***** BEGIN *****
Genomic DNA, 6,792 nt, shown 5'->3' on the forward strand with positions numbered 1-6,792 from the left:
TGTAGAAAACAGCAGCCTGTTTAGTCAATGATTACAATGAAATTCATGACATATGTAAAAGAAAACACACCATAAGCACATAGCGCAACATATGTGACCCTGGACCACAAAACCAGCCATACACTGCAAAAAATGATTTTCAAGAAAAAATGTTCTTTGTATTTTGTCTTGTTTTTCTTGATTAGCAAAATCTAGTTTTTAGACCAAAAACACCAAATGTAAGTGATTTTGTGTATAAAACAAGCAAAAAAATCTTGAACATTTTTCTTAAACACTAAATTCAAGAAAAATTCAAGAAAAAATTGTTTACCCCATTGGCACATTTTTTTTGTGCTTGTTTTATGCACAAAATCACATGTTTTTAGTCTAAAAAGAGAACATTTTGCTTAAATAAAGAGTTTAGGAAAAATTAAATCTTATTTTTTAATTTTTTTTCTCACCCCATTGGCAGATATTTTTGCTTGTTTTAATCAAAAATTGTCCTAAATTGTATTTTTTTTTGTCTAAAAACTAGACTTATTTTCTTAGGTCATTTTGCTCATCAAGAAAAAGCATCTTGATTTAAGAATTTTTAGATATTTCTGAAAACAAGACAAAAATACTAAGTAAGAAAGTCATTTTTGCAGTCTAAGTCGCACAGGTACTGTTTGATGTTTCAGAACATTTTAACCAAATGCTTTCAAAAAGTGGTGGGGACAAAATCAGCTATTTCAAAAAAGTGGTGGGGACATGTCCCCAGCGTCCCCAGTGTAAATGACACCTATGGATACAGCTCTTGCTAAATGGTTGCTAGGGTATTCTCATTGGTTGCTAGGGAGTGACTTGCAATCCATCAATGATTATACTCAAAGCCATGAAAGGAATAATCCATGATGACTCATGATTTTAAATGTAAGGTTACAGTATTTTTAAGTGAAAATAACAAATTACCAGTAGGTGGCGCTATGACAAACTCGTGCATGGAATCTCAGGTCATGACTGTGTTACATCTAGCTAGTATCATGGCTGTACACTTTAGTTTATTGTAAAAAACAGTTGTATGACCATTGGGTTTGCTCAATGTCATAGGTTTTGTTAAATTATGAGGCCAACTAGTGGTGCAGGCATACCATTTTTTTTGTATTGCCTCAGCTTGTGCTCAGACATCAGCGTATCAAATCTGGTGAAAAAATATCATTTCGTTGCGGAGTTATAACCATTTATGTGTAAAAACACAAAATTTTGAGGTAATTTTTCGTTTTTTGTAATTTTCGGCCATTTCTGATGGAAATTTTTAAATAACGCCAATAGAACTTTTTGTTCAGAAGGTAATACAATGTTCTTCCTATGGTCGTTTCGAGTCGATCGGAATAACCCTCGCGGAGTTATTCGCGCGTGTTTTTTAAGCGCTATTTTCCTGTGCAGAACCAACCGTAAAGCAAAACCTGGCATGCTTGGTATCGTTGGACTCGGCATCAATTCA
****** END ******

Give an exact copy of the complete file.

Genomic DNA, 6,792 nt, shown 5'->3' on the forward strand with positions numbered 1-6,792 from the left:
TGTAGAAAACAGCAGCCTGTTTAGTCAATGATTACAATGAAATTCATGACATATGTAAAAGAAAACACACCATAAGCACATAGCGCAACATATGTGACCCTGGACCACAAAACCAGCCATACACTGCAAAAAATGATTTTCAAGAAAAAATGTTCTTTGTATTTTGTCTTGTTTTTCTTGATTAGCAAAATCTAGTTTTTAGACCAAAAACACCAAATGTAAGTGATTTTGTGTATAAAACAAGCAAAAAAATCTTGAACATTTTTCTTAAACACTAAATTCAAGAAAAATTCAAGAAAAAATTGTTTACCCCATTGGCACATTTTTTTTGTGCTTGTTTTATGCACAAAATCACATGTTTTTAGTCTAAAAAGAGAACATTTTGCTTAAATAAAGAGTTTAGGAAAAATTAAATCTTATTTTTTAATTTTTTTTCTCACCCCATTGGCAGATATTTTTGCTTGTTTTAATCAAAAATTGTCCTAAATTGTATTTTTTTTTGTCTAAAAACTAGACTTATTTTCTTAGGTCATTTTGCTCATCAAGAAAAAGCATCTTGATTTAAGAATTTTTAGATATTTCTGAAAACAAGACAAAAATACTAAGTAAGAAAGTCATTTTTGCAGTCTAAGTCGCACAGGTACTGTTTGATGTTTCAGAACATTTTAACCAAATGCTTTCAAAAAGTGGTGGGGACAAAATCAGCTATTTCAAAAAAGTGGTGGGGACATGTCCCCAGCGTCCCCAGTGTAAATGACACCTATGGATACAGCTCTTGCTAAATGGTTGCTAGGGTATTCTCATTGGTTGCTAGGGAGTGACTTGCAATCCATCAATGATTATACTCAAAGCCATGAAAGGAATAATCCATGATGACTCATGATTTTAAATGTAAGGTTACAGTATTTTTAAGTGAAAATAACAAATTACCAGTAGGTGGCGCTATGACAAACTCGTGCATGGAATCTCAGGTCATGACTGTGTTACATCTAGCTAGTATCATGGCTGTACACTTTAGTTTATTGTAAAAAACAGTTGTATGACCATTGGGTTTGCTCAATGTCATAGGTTTTGTTAAATTATGAGGCCAACTAGTGGTGCAGGCATACCATTTTTTTTGTATTGCCTCAGCTTGTGCTCAGACATCAGCGTATCAAATCTGGTGAAAAAATATCATTTCGTTGCGGAGTTATAACCATTTATGTGTAAAAACACAAAATTTTGAGGTAATTTTTCGTTTTTTGTAATTTTCGGCCATTTCTGATGGAAATTTTTAAATAACGCCAATAGAACTTTTTGTTCAGAAGGTAATACAATGTTCTTCCTATGGTCGTTTCGAGTCGATCGGAATAACCCTCGCGGAGTTATTCGCGCGTGTTTTTTAAGCGCTATTTTCCTGTGCAGAACCAACCGTAAAGCAAAACCTGGCATGCTTGGTATCGTTGGACTCGGCATCAATTCA